Adding SCORM code to an HTML file using the pipwerks SCORM wrapper

In my previous post, I briefly explained how to add SCORM code to an existing Flash file by using the pipwerks SCORM wrapper and SCORM ActionScript class.

Today, I’m going to explain how to add SCORM code to a plain HTML file. This example uses SCORM 1.2 syntax, but as I explain at the end of the tutorial, it’s really easy to edit the code to use SCORM 2004 syntax.

I certify that…

Let’s say you have a project where all you need to do is allow a user to confirm that they have completed a task, sort of like a digital signature. In e-learning, our clients often run into compliance issues where all they really need to do (or have time to do) is prove an employee was exposed to certain training materials.

For example:

“I, [name here], certify that I have read the materials presented to me.”
[Button: I agree]

This scenario is really easy to handle in any LMS with SCORM support. Let’s start by creating an HTML file containing a simple form.

Create the HTML

I’m using XHTML 1.0 Transitional in this example, but you can use XHTML 1.0 Strict or HTML 4 if you prefer… it doesn’t really matter.



<form id="myform" method="post">
  <fieldset>
  <legend>Please indicate your choice</legend>

I, [name here], certify that I have read the materials presented to me.
<input id="submit" name="submit" type="submit" value="Yes, I agree" />

  </fieldset>
  </form>

Here is a functioning example of the plain HTML file (with CSS styling added).

Add some JavaScript to handle the form submission

JavaScript will be used to handle the form submission, SCORM communication, and text edits/feedback messages. Let’s start by adding a handler for the form submission.

Note: I always try to use progressive enhancement techniques in my web projects — avoid all inline scripting — which means we’ll use a window.onload event to apply our form submission code:


<script type="text/javascript">
window.onload = function (){
  //do something
};
</script>

In our simple example, we want to provide feedback when the form is submitted (something along the lines of “Your choice has been recorded”). We also want to disable the submit button when it’s clicked so that it doesn’t get submitted twice by mistake. We can kill two birds with one stone here by replacing the submission form with a custom feedback message. And it only takes one line of code in the initForm function! Sweet!


function initForm(){
    document.getElementById("myform").onsubmit = function (){
    this.innerHTML = "Thank you, your selection has been recorded. You may close this window.";
    return false; // This prevents the browser from trying to post the form results
  }
}

Here’s what we have so far: functioning example of the plain HTML file with JavaScript handling the form submission (CSS styling added).

SCORM it up

Okay, now that we have a functioning HTML file, lets’ add some SCORM code to it! The ‘course’ will need to perform the following tasks:

  1. Connect to the LMS
  2. Get the learner’s name (and add it to the HTML page)
  3. Check for a previous completion
  4. Set the course to “completed” if the user clicks the form submission button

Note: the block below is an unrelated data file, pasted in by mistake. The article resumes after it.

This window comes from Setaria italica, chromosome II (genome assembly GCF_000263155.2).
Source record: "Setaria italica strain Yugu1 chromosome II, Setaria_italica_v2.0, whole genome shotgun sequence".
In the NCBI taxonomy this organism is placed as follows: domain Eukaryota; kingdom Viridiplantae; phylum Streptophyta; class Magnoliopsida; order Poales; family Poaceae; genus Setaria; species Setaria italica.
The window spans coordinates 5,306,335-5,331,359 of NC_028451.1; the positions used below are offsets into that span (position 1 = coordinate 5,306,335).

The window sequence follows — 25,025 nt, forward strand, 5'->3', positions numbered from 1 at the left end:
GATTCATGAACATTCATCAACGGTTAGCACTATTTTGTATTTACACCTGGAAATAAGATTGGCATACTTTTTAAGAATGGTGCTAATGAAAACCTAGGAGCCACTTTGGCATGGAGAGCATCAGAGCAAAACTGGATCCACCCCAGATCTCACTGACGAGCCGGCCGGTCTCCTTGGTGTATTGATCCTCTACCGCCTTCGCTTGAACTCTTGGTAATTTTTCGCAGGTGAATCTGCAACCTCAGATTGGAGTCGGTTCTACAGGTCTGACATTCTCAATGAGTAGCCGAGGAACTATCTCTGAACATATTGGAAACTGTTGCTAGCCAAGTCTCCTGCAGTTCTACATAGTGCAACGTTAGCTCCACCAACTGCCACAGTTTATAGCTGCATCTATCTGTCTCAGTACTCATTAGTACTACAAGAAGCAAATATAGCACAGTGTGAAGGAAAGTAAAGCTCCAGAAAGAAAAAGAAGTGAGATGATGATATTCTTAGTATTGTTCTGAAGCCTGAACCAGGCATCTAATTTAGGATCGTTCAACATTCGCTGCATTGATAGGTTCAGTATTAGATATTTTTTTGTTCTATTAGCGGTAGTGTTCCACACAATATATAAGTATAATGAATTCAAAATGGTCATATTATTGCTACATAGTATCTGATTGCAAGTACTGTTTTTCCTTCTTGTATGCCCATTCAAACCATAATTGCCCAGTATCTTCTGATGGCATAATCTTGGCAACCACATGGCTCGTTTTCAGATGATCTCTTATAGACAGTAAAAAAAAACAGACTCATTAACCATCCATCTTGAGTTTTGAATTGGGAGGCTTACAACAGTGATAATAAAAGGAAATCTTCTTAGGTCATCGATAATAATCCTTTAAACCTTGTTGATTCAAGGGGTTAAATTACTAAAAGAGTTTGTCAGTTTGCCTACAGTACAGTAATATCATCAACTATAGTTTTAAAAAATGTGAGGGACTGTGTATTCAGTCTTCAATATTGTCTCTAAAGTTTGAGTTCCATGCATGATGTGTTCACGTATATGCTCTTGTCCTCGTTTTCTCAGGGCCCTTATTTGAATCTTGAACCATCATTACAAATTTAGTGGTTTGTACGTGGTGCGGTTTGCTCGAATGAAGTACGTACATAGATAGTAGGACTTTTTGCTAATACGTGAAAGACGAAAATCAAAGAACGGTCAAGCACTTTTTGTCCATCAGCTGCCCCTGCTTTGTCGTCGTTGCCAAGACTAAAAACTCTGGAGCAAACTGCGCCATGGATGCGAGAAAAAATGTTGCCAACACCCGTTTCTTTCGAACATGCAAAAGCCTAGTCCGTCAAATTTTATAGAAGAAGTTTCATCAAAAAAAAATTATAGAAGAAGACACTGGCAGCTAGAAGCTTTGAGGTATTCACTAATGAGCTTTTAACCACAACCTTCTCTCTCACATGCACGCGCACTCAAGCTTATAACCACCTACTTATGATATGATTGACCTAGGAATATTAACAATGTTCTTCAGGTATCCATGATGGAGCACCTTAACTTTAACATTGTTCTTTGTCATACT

5. disconnect from the LMS

Before we can start adding the SCORM code, we need to link to the pipwerks SCORM API wrapper (this example uses version 1.1.5).

Add the SCORM wrapper

Download the SCORM API wrapper, then add it to your page before the other JavaScript code.


<script src="SCORM_API_wrapper.js" type="text/javascript"></script>

Note: I’ve seen that some people don’t understand the difference between my pipwerks SCORM wrapper and the SCORM wrapper available from the ADL or other sources. The short version is: you only need the pipwerks wrapper! Do not include the other wrappers or you may run into errors; the pipwerks wrapper was designed to replace those wrappers while adding extra functionality and error-checking. As MacLeod used to say, “There can be only one…”. 😉

Add the SCORM code to your JavaScript

After linking to the wrapper, you’ll need to create two global variables (you can use object notation if you prefer, but I’ll keep it simple here to make it easier to follow).

var scorm = pipwerks.scorm;
var lmsConnected = false;

The variable scorm is a shortcut that helps reduce typing. If you didn’t use this shortcut, you’d need would need to use the full phrase <strong>pipwerks.scorm</strong>.xxx wherever you see <strong>scorm</strong>.xxx.

The variable lmsConnected is used to store a boolean (true/false) indicating whether or not we’re connected to the LMS.

Error handling

You should always include some kind of error handling in your code to let the user know what’s going on. For this example, I’m using a function that displays an alert, then closes the course window.

function handleError(msg){
   alert(msg);
   window.close();
}

Starting the course

Before we can make any calls to the LMS, we have to get the course connected! We’ll do this using a function named initCourse (feel free to use another name if you like).


function initCourse(){

   //scorm.init returns a boolean
   lmsConnected = scorm.init();

   //If the scorm.init function succeeded...
   if(lmsConnected){

      //Let's get the completion status to see if the course has already been completed
      var completionstatus = scorm.get("cmi.core.lesson_status");

      //If the course has already been completed...
      if(completionstatus == "completed" || completionstatus == "passed"){

         //...let's display a message and close the browser window
         handleError("You have already completed this course. You do not need to continue.");

      }

      //Now let's get the username from the LMS
      var learnername = scorm.get("cmi.core.student_name");